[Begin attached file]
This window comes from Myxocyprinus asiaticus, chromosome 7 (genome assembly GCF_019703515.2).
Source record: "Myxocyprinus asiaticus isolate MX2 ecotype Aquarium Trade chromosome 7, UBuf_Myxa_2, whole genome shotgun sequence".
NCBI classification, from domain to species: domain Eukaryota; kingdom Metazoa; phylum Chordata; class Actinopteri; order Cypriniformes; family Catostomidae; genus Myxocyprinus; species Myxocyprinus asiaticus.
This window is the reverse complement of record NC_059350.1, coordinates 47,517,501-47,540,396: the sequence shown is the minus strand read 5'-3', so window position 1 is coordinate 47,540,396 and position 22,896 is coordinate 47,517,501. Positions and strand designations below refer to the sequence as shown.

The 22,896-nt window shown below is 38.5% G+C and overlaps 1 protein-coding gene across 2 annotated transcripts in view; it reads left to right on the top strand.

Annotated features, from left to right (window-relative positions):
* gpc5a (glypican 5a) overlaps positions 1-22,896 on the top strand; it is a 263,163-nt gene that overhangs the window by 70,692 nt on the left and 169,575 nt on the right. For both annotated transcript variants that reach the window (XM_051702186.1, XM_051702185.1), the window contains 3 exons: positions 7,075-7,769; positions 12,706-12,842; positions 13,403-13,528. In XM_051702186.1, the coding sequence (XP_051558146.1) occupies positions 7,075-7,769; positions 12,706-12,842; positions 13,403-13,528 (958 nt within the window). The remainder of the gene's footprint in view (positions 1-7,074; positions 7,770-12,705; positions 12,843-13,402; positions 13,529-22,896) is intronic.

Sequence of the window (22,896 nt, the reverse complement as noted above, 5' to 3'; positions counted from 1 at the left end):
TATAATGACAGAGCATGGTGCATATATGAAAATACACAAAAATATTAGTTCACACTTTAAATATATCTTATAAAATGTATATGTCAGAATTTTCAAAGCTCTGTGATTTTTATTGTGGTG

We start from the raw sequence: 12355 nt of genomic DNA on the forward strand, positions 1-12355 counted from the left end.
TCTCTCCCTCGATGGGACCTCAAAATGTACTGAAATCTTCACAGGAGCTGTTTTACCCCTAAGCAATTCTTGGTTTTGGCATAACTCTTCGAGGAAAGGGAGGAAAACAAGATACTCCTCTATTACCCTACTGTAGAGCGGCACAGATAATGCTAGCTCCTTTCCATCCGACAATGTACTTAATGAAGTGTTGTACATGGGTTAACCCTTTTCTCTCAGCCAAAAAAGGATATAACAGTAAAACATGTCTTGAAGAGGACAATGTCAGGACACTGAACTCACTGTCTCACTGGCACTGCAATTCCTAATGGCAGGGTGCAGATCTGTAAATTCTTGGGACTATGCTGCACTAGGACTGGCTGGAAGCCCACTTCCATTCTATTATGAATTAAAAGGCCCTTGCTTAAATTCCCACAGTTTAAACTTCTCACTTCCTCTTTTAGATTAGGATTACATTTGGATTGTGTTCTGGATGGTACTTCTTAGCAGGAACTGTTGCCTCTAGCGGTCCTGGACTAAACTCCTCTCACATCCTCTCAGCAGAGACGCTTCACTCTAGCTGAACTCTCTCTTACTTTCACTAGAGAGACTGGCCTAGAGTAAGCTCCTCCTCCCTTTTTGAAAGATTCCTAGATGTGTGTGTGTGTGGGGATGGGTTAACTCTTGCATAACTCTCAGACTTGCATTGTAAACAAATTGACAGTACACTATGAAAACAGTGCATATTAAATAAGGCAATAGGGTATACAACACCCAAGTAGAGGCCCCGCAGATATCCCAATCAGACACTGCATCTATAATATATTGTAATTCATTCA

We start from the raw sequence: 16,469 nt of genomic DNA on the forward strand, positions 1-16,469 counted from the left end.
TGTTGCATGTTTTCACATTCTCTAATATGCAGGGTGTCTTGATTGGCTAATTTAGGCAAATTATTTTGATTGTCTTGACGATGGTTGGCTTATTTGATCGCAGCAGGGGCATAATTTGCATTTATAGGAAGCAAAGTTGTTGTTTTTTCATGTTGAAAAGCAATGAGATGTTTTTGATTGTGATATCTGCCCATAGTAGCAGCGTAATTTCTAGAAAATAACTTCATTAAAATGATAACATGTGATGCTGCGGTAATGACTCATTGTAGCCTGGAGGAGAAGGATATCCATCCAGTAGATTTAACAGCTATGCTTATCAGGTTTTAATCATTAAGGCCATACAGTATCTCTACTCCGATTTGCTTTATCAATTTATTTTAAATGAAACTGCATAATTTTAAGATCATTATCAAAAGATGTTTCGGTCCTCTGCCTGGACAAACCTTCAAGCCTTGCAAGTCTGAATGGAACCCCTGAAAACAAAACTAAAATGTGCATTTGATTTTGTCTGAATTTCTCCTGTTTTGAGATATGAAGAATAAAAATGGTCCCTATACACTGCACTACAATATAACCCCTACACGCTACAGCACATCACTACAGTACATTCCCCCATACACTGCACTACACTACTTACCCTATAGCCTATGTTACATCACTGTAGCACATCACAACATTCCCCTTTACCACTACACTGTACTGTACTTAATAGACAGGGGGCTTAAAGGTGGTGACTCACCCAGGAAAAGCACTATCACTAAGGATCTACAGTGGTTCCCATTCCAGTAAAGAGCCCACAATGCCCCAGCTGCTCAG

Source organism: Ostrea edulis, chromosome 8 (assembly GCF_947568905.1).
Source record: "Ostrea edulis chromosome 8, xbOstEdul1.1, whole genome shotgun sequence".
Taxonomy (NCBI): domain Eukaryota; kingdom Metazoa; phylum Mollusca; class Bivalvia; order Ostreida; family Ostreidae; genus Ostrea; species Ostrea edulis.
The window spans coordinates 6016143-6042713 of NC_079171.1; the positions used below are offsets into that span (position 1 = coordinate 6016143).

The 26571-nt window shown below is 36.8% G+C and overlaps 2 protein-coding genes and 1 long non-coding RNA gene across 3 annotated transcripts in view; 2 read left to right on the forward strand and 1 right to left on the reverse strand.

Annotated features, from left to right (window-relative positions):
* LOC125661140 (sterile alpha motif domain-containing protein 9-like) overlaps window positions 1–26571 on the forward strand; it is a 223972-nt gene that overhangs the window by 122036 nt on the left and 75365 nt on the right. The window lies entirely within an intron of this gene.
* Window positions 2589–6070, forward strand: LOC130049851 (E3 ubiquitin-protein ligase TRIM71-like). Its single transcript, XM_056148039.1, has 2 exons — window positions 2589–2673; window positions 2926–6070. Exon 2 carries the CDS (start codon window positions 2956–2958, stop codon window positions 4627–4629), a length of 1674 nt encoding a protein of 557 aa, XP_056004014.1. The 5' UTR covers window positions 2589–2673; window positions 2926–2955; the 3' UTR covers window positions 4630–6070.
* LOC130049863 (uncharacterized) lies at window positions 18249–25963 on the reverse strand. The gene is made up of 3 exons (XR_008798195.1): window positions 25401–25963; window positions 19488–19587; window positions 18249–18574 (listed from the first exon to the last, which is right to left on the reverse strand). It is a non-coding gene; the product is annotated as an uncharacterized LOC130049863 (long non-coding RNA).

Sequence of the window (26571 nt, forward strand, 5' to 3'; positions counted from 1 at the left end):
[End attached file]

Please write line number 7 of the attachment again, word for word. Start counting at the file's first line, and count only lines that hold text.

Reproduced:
* gpc5a (glypican 5a) overlaps positions 1-22,896 on the top strand; it is a 263,163-nt gene that overhangs the window by 70,692 nt on the left and 169,575 nt on the right. For both annotated transcript variants that reach the window (XM_051702186.1, XM_051702185.1), the window contains 3 exons: positions 7,075-7,769; positions 12,706-12,842; positions 13,403-13,528. In XM_051702186.1, the coding sequence (XP_051558146.1) occupies positions 7,075-7,769; positions 12,706-12,842; positions 13,403-13,528 (958 nt within the window). The remainder of the gene's footprint in view (positions 1-7,074; positions 7,770-12,705; positions 12,843-13,402; positions 13,529-22,896) is intronic.